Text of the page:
The lawsuit sought compensation for their loss due to this wrongful death. The hospital did not publicly contest the matter. A private settlement was reached for the wrongful death lawsuit for $4.25 million.
$5,500,000 Settlement; Emergency Room Errors; Kankakee County, Illinois
A thirty-year-old woman delivered her newborn at the end of September 2013. Within a few weeks, she began to experience chest pains and body aches all over and in her back.
Doctors and nurses quickly looked her over when she arrived at the emergency room, thinking that she might have had an embolism or cardiac problems. The medical professionals urgently checked her for serious medical problems but never diagnosed any aortic problem.
The woman died of a hemothorax not long after the medical error. Her aorta had been lacerated, and the emergency room staff did not even catch that in their haste.
Her estate attorneys sued the healthcare professionals and the facility itself, alleging their medical treatment fell below the accepted standard of care in the State of Illinois. The law office representing the woman's estate agreed to accept a negotiated $5.5 million settlement.
$2,250,000 Settlement; Emergency Room Doctor Malpractice Lawsuit; Cook County, Illinois
The parents of a one-week-old rushed their child to the emergency room because the boy would not eat. Doctors identified signs of fatigue, fever, and other problems.
The doctor's ordered the child to stay in the care of the emergency room staff for almost two days before diagnosing that he had Herpes Simplex Virus with Acyclovir. The delayed diagnosis and lack of proper medical attention had fatal consequences.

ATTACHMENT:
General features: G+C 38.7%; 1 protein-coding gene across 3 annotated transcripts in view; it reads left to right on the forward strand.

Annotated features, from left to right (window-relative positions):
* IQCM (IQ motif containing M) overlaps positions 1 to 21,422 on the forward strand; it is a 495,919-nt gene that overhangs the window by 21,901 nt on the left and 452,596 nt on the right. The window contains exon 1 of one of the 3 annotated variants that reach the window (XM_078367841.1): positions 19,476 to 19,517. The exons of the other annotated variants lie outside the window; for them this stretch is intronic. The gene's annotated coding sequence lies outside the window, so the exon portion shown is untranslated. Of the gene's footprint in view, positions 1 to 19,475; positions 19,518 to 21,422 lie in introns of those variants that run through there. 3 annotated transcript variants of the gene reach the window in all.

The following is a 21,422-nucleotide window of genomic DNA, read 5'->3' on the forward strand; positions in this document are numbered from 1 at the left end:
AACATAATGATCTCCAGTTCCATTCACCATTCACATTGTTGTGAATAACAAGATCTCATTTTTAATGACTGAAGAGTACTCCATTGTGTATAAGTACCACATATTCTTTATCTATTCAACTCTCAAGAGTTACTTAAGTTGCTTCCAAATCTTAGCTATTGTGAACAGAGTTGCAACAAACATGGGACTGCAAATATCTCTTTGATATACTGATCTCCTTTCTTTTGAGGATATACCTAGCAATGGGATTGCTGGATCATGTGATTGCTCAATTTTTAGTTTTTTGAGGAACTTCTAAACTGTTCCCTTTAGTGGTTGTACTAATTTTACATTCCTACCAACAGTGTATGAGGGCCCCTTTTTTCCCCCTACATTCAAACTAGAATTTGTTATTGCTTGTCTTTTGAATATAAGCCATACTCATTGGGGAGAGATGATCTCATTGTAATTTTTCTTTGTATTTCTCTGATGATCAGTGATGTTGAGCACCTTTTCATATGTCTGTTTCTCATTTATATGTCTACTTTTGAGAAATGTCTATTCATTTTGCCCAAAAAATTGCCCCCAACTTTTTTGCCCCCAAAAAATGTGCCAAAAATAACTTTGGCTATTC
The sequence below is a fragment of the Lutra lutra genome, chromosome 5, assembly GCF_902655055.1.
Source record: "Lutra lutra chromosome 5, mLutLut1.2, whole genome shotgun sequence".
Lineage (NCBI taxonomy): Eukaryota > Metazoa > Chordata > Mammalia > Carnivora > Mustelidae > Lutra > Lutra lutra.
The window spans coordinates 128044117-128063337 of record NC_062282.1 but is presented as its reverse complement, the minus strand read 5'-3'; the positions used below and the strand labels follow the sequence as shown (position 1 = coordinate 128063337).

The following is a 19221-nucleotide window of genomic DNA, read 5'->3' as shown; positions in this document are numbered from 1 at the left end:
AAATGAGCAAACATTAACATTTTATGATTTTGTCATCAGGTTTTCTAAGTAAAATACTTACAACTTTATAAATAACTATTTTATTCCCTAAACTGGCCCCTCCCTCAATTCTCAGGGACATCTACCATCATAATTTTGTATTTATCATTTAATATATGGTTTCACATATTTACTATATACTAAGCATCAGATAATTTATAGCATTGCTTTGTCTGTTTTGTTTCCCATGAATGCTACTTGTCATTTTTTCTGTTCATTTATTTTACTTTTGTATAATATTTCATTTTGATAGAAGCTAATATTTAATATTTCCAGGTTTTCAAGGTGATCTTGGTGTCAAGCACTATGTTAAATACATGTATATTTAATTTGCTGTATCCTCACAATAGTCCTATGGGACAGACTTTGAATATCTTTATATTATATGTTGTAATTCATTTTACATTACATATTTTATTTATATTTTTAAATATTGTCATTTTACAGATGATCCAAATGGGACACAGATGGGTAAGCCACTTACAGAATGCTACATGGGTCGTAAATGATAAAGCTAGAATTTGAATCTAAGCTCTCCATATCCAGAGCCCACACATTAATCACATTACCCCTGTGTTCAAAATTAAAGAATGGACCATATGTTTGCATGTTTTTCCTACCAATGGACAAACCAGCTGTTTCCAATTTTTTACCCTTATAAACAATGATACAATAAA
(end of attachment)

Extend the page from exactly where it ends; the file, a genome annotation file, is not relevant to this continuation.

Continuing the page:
He died roughly one week later. His parents believe their child would still be alive today had the ER staff acted promptly and appropriately.
The family sued the providers and facility for wrongful death. The lawsuit alleged that the defendants' negligence was the sole and proximate cause of their baby's death.
The defendants did not litigate the matter in open court and instead chose to settle and end the dispute. The family received $2.25 million from the defendant's insurance company.
$6,350,000 Settlement; Emergency Room Malpractice; Cook County, Illinois
A seventy-two man fell down a flight of stairs outside his apartment. Paramedics picked him up and delivered him to the emergency room. However, they did not board or collar him to keep his head, back, and neck stabilized.
The hospital staff intubated the patient and put him on sedatives. Yet, they did not collar him either until many hours later.
Doctors performed spinal surgery, but he still became paralyzed. He sued the emergency room and the paramedics that delivered him to the hospital. The victim complained that he would not suffer from quadriplegia had either party secured his neck sooner.
Both parties denied this contention but did not present evidence from medical experts dismissing the allegation. The defendants negotiated an acceptable out of court settlement, where the man received $6.35 million. The city paramedics' insurance company paid $350,000 of the total settlement.
Award-Winning Chicago Medical Malpractice Lawyers Handling Illinois Emergency Room Error Lawsuits
If your family member is a victim of medical malpractice in an Illinois emergency room, you have the right to pursue a medical malpractice case. Our medical negligence law firm has experience in medical malpractice and has successfully resolved hundreds of cases.
The attorneys at Rosenfeld Injury Lawyers LLC are considered experts in Illinois medical malpractice cases. Contact us at (888) 424-5757 to discuss your Chicago emergency room malpractice case with us during a free consultation. All discussions you have with our Chicago medical malpractice attorneys will remain confidential through an attorney-client relationship.